How to remotely connect to my GPU workstation

Using Tailscale for SSH and much more.

Jimmie Munyi


January 10, 2023

When I finished setting up my Deep Learning workstation, the next step was figuring out how I would be able to connect to it remotely, and train models when I was away from home.

I tried setting up SSH following some online tutorials and in the end, it didn’t end up working. And worst of all, I spent a lot of time trying to figure out what went wrong and I still couldn’t debug it. Granted, networking isn’t one of my strongholds.

My frustration led me to discover Tailscale. On their homepage, they describe themselves as a VPN that lets you easily manage access to private resources, quickly SSH into devices on your network, and work securely from anywhere in the world.

And my experience with Tailscale has been exactly that. It is easy to set up, and it is cross-platform (I have it set up on my Linux laptop, the Linux deep learning workstation, and even on my phone).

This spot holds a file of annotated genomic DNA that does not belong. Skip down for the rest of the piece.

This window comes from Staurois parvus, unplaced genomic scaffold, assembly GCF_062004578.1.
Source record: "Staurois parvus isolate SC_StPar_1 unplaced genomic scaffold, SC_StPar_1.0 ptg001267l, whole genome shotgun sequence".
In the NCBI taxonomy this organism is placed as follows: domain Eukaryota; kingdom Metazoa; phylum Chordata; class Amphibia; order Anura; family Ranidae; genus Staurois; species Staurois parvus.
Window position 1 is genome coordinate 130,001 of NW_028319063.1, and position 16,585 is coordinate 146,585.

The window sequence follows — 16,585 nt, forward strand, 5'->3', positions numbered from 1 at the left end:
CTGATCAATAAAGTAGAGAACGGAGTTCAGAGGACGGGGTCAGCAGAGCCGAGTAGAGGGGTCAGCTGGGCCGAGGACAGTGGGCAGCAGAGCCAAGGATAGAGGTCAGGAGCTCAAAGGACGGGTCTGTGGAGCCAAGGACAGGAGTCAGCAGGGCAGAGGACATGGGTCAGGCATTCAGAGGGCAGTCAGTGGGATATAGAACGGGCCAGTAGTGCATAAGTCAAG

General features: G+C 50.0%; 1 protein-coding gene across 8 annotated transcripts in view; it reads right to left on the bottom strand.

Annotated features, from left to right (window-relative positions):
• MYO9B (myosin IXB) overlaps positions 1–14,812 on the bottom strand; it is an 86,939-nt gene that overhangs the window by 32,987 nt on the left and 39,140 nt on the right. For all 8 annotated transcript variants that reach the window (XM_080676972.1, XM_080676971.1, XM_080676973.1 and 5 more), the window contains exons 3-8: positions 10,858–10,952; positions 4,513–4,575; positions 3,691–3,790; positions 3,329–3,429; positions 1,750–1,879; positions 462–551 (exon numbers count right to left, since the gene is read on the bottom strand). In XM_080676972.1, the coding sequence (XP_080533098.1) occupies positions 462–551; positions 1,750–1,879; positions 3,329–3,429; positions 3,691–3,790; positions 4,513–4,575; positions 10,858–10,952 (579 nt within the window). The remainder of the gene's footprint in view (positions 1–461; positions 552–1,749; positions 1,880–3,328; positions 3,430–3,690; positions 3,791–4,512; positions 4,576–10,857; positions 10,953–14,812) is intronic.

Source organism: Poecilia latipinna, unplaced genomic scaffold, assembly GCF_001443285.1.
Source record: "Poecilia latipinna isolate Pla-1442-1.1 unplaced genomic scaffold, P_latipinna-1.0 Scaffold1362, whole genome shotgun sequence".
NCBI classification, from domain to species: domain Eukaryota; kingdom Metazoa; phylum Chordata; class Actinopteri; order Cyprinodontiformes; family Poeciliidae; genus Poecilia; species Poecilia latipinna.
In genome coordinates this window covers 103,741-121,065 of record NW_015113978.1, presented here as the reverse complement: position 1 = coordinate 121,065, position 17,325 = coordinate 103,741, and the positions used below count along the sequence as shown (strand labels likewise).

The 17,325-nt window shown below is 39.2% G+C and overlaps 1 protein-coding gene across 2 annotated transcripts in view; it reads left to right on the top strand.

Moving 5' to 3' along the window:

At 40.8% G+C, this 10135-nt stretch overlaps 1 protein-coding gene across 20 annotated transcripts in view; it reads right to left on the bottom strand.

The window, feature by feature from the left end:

The docs explain how to get it set up and are easy to follow. When using Tailscale for SSH needs, make sure you have Tailscale SSH setup too. Tailscale also provides Magic DNS that enables us to use the machine name when sshing to the remote computer instead of remembering the IP address.

After setting up Tailscale and Tailscale SSH, the next thing I did was to set up the remote development on VSCode, which is my editor of choice, and voila, I now walk into a coffee shop away from home and train models!

Other uses for Tailscale.

  • Ad blocking and blocking malicious domains and trackers using NextDNS

  • Sending files to and from my connected machines using Taildrop. You could also use SCP for this with the Tailscale SSH setup.